Internet search engine Shodan provides enterprise security teams a wealth of information about open ports on servers and other internet-connected devices. Now, as part of a partnership with threat intelligence company Recorded Future, security analysts and researchers can work with Shodan to uncover systems manipulated to control malware-infected devices.
Shodan’s specialized crawler doesn’t gather information about websites, but rather details about the connected devices, including servers, routers, webcams, and other internet of things devices. The new crawler takes the scanning a step further and actively hunts for computers that are acting as remote access Trojan (RAT) command-and-control servers. As such, it is a powerful tool for threat analysts, security operations center (SOC) teams, and dedicated security personnel within the enterprise trying to proactively identify and defend against certain types of malware families, said Levi Gundert, vice president of intelligence and strategy at Recorded Future.
“Law enforcement can also use Malware Hunter to find controllers and shut down campaigns,” Gundert said.
RAT controllers remotely control malware-infected machines by sending instructions such as recording audio, logging keystrokes, and executing commands. Malware Hunter poses as an infected computer and sends out a beacon call to every IP address on the internet as if it was looking for the command-and-control server. Anything that responds to the beacon would be considered a RAT controller, Gundert said. Malware Hunter is not waiting for malware to contact it or infect it—which is what happens with passive honeypots and sinkholes—but actively seeks responses and collects the IP address. Malware Hunter does not send additional traffic or attempt to probe the controller.
For enterprise security teams, having the list of IP addresses is helpful on two fronts: They can check if any of those addresses are within their own networks—which would mean they are compromised—as well as proactively configure their firewalls and intrusion prevention systems to block all requests going to and from those addresses. If they detect any outgoing requests to those IP addresses, they can trace the compromised endpoint and shut down the infection.
“By doing it this way—signature scans for RAT controller IP addresses, observing malware through our API and cross-correlating it with a variety of sources—we are able to locate RAT controllers before the associated malware begins spreading or compromising targeted victims,” Gundert said.
Malware detection is a challenge because attackers are continuously changing the malware to avoid detection; there are different hashes, different functionality. An attack campaign may customize the malware multiple times for each victim. Command-and-control infrastructure tends to evolve slowly, so looking for patterns of behavior matching the C&C server is actually faster than waiting for malware samples to be found and analyzed, then detection added to antivirus and other security tools. Unknown malware variants can be found because the infected device is eliciting a response from the controller.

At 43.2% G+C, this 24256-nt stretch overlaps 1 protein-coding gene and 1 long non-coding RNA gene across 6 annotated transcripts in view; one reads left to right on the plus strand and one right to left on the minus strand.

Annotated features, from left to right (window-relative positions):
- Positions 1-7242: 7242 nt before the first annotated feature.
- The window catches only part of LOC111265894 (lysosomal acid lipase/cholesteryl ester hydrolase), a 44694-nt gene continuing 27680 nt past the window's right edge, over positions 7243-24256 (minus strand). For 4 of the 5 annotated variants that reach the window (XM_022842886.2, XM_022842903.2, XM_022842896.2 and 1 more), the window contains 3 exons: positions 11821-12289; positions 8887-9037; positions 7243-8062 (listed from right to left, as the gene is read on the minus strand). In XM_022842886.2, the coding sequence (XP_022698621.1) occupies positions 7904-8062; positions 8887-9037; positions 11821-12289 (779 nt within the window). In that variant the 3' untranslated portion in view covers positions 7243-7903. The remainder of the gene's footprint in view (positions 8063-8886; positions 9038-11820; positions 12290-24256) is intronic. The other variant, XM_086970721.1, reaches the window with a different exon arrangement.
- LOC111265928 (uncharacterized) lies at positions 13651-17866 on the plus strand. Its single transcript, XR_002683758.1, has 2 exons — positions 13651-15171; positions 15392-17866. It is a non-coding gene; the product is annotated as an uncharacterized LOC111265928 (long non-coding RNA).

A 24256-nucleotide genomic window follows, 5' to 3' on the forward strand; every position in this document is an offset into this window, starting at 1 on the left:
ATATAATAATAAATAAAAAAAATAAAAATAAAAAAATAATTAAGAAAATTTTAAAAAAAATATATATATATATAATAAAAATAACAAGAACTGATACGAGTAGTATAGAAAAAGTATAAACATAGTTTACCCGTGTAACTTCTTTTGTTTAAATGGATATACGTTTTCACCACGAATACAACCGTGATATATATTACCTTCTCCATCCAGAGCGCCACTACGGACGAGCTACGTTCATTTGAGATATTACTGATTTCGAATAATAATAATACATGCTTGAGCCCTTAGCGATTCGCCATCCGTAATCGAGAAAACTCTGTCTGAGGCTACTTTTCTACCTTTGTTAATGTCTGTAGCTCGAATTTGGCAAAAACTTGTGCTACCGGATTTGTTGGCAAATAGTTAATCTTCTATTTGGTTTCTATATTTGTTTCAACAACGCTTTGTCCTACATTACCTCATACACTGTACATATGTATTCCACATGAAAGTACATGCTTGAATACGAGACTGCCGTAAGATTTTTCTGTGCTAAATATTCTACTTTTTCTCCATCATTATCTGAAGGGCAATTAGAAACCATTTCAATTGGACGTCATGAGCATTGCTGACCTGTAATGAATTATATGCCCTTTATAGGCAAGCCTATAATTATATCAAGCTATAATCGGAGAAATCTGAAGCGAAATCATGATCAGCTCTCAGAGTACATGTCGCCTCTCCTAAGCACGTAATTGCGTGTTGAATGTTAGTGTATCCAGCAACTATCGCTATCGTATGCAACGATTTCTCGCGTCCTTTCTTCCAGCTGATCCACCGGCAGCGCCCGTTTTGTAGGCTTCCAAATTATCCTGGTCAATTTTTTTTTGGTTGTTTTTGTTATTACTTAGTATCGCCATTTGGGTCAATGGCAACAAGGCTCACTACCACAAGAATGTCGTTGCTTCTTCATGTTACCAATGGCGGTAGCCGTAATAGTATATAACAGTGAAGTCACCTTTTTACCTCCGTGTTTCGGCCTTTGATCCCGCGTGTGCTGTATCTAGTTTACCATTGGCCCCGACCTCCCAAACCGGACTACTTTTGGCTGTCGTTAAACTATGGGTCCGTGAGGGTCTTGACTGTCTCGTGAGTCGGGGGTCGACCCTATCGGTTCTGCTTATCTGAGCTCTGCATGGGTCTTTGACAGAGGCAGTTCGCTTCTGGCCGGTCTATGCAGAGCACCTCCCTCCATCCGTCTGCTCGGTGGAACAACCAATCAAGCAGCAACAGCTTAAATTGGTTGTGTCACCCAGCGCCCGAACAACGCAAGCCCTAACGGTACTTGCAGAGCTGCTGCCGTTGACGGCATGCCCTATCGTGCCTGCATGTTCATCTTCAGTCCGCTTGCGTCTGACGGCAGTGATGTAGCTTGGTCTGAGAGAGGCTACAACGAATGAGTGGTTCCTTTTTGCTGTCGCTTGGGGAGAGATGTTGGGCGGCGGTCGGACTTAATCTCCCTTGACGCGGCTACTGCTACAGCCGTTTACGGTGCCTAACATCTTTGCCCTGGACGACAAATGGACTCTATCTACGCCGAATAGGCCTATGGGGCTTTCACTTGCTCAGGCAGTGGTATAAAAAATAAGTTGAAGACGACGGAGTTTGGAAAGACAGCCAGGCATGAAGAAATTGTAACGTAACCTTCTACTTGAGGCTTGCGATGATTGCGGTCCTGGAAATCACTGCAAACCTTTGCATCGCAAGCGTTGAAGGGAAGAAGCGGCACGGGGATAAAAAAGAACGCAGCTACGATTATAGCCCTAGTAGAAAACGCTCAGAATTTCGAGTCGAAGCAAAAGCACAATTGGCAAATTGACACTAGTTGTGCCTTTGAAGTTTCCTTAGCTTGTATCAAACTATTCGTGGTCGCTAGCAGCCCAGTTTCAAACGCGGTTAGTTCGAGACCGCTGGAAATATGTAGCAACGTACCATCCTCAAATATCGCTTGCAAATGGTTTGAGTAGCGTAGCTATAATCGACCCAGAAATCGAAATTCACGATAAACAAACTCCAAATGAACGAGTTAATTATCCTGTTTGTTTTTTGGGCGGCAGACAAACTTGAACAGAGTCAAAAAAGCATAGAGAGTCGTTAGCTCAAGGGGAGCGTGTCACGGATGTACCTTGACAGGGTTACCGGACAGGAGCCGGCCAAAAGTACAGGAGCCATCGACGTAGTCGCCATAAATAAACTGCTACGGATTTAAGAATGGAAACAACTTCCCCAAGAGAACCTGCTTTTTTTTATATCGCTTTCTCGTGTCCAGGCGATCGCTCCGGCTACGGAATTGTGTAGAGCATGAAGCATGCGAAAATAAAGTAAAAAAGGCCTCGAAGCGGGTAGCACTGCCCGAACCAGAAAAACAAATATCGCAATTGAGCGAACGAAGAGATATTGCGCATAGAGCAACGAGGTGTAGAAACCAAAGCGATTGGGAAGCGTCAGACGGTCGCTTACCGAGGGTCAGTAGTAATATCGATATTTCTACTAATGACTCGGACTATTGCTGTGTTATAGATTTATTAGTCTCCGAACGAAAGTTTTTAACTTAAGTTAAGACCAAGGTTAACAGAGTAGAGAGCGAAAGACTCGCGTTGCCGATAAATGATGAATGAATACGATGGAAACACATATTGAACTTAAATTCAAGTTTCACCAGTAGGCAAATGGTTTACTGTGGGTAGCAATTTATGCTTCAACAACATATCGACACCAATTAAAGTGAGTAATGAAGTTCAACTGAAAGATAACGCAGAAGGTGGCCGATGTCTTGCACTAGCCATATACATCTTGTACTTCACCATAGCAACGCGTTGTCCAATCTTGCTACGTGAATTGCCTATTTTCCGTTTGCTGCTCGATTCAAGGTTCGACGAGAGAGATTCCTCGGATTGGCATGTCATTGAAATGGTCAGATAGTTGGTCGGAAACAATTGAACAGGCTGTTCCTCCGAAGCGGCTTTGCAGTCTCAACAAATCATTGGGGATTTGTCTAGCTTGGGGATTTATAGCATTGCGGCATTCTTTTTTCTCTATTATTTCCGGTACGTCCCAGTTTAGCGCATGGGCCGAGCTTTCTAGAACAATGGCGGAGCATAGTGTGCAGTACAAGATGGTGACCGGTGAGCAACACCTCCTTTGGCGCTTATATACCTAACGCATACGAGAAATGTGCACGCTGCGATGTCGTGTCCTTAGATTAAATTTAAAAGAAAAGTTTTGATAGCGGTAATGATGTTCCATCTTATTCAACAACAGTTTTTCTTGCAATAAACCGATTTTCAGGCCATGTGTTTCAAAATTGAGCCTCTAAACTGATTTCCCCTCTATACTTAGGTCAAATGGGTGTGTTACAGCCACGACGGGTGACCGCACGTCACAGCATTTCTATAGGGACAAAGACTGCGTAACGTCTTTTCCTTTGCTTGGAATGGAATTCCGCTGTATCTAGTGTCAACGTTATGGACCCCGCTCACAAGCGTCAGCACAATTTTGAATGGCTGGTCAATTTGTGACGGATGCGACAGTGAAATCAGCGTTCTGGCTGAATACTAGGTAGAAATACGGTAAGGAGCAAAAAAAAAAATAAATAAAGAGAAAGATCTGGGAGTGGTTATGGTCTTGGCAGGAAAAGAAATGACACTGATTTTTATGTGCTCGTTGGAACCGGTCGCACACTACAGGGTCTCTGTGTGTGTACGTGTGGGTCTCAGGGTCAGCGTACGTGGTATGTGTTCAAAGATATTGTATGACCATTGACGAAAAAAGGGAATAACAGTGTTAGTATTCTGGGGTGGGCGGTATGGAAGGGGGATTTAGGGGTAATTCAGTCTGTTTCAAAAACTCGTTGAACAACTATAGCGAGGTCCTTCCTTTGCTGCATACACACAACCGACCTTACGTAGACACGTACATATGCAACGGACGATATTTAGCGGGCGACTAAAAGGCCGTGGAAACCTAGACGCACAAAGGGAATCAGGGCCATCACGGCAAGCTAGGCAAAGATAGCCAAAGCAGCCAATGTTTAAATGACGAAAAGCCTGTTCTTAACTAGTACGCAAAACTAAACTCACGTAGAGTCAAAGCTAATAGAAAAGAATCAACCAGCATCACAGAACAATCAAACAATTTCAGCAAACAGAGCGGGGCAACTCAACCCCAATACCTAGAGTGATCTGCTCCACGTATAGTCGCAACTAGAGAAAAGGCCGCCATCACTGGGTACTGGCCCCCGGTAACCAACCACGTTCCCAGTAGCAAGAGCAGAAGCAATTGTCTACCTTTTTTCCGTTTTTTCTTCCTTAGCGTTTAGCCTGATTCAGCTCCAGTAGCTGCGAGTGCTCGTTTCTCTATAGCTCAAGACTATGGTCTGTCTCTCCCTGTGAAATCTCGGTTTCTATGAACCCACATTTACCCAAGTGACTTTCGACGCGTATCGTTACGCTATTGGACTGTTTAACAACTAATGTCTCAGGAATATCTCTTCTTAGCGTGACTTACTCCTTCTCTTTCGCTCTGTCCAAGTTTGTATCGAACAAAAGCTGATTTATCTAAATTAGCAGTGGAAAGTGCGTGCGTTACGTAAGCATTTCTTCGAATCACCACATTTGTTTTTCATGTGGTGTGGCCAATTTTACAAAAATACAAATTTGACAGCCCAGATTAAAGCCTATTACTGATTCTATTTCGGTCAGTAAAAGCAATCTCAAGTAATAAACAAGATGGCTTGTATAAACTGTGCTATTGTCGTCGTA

Malware Hunter has identified thousands of RAT servers since the project’s inception in 2015. Considering the millions of connected devices on the internet, thousands may not sound like a lot, but it is significant because these controllers are associated with widely used RATs such as Dark Comet, njRAT, and Poison Ivy, which control large numbers of infected machines. Malware Hunter recently identified a massive global installation of Gh0st RAT, a tool suspected to be of Chinese origin, which has been used in national-state attacks against government agencies and other political targets since 2009.
Recorded Future uses the Shodan API to obtain the crawler’s results, then “enriches” the results with additional information obtained from other open, closed, and technical sources to provide context around the threats, Gundert said. Recorded Future provides Shodan with the controller information that lets the crawler create the beacon calls to match known RAT behavior. Users with a Shodan account will be able to see the overview results and Recorded Future customers will see the results through the platform.
Right now, Malware Hunter is targeting well-known RATs, which Gundert called “low-hanging fruit,” but it can still find RAT families that employ obfuscation and other stealth tricks to avoid detection. The project will continue refining the probes to identify the more sophisticated tools.